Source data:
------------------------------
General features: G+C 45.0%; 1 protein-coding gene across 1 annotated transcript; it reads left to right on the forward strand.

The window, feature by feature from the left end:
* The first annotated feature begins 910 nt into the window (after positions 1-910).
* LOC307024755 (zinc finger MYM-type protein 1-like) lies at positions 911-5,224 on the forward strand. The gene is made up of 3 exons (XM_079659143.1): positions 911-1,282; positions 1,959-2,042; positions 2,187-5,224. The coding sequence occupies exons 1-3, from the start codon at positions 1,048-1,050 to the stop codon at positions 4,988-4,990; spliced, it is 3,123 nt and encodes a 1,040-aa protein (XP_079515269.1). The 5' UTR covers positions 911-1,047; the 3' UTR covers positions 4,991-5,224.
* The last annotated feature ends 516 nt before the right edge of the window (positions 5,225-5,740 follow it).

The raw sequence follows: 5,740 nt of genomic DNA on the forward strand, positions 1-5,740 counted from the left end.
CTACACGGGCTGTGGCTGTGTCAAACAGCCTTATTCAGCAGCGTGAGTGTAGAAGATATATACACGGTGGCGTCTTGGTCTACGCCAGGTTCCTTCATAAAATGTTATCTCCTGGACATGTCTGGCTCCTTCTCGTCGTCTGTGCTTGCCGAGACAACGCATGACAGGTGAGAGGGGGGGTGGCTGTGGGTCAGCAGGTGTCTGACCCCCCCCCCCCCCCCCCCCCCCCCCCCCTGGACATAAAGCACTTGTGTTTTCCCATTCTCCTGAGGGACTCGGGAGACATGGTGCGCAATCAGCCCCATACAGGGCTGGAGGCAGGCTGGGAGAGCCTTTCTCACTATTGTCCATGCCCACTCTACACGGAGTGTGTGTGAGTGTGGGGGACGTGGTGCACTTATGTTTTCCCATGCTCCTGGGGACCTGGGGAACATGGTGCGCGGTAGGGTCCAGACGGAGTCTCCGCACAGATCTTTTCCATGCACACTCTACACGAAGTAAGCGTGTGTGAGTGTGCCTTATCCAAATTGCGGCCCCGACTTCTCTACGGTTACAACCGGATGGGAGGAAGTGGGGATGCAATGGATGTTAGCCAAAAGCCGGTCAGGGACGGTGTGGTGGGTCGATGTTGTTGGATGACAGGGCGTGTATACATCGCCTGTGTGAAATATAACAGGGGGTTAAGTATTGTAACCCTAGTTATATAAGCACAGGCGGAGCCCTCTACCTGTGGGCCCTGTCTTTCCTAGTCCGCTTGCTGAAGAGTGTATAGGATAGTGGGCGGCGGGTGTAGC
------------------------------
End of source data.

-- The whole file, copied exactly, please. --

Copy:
General features: G+C 45.0%; 1 protein-coding gene across 1 annotated transcript; it reads left to right on the forward strand.

The window, feature by feature from the left end:
* The first annotated feature begins 910 nt into the window (after positions 1-910).
* LOC307024755 (zinc finger MYM-type protein 1-like) lies at positions 911-5,224 on the forward strand. The gene is made up of 3 exons (XM_079659143.1): positions 911-1,282; positions 1,959-2,042; positions 2,187-5,224. The coding sequence occupies exons 1-3, from the start codon at positions 1,048-1,050 to the stop codon at positions 4,988-4,990; spliced, it is 3,123 nt and encodes a 1,040-aa protein (XP_079515269.1). The 5' UTR covers positions 911-1,047; the 3' UTR covers positions 4,991-5,224.
* The last annotated feature ends 516 nt before the right edge of the window (positions 5,225-5,740 follow it).

The raw sequence follows: 5,740 nt of genomic DNA on the forward strand, positions 1-5,740 counted from the left end.
CTACACGGGCTGTGGCTGTGTCAAACAGCCTTATTCAGCAGCGTGAGTGTAGAAGATATATACACGGTGGCGTCTTGGTCTACGCCAGGTTCCTTCATAAAATGTTATCTCCTGGACATGTCTGGCTCCTTCTCGTCGTCTGTGCTTGCCGAGACAACGCATGACAGGTGAGAGGGGGGGTGGCTGTGGGTCAGCAGGTGTCTGACCCCCCCCCCCCCCCCCCCCCCCCCCCCCTGGACATAAAGCACTTGTGTTTTCCCATTCTCCTGAGGGACTCGGGAGACATGGTGCGCAATCAGCCCCATACAGGGCTGGAGGCAGGCTGGGAGAGCCTTTCTCACTATTGTCCATGCCCACTCTACACGGAGTGTGTGTGAGTGTGGGGGACGTGGTGCACTTATGTTTTCCCATGCTCCTGGGGACCTGGGGAACATGGTGCGCGGTAGGGTCCAGACGGAGTCTCCGCACAGATCTTTTCCATGCACACTCTACACGAAGTAAGCGTGTGTGAGTGTGCCTTATCCAAATTGCGGCCCCGACTTCTCTACGGTTACAACCGGATGGGAGGAAGTGGGGATGCAATGGATGTTAGCCAAAAGCCGGTCAGGGACGGTGTGGTGGGTCGATGTTGTTGGATGACAGGGCGTGTATACATCGCCTGTGTGAAATATAACAGGGGGTTAAGTATTGTAACCCTAGTTATATAAGCACAGGCGGAGCCCTCTACCTGTGGGCCCTGTCTTTCCTAGTCCGCTTGCTGAAGAGTGTATAGGATAGTGGGCGGCGGGTGTAGC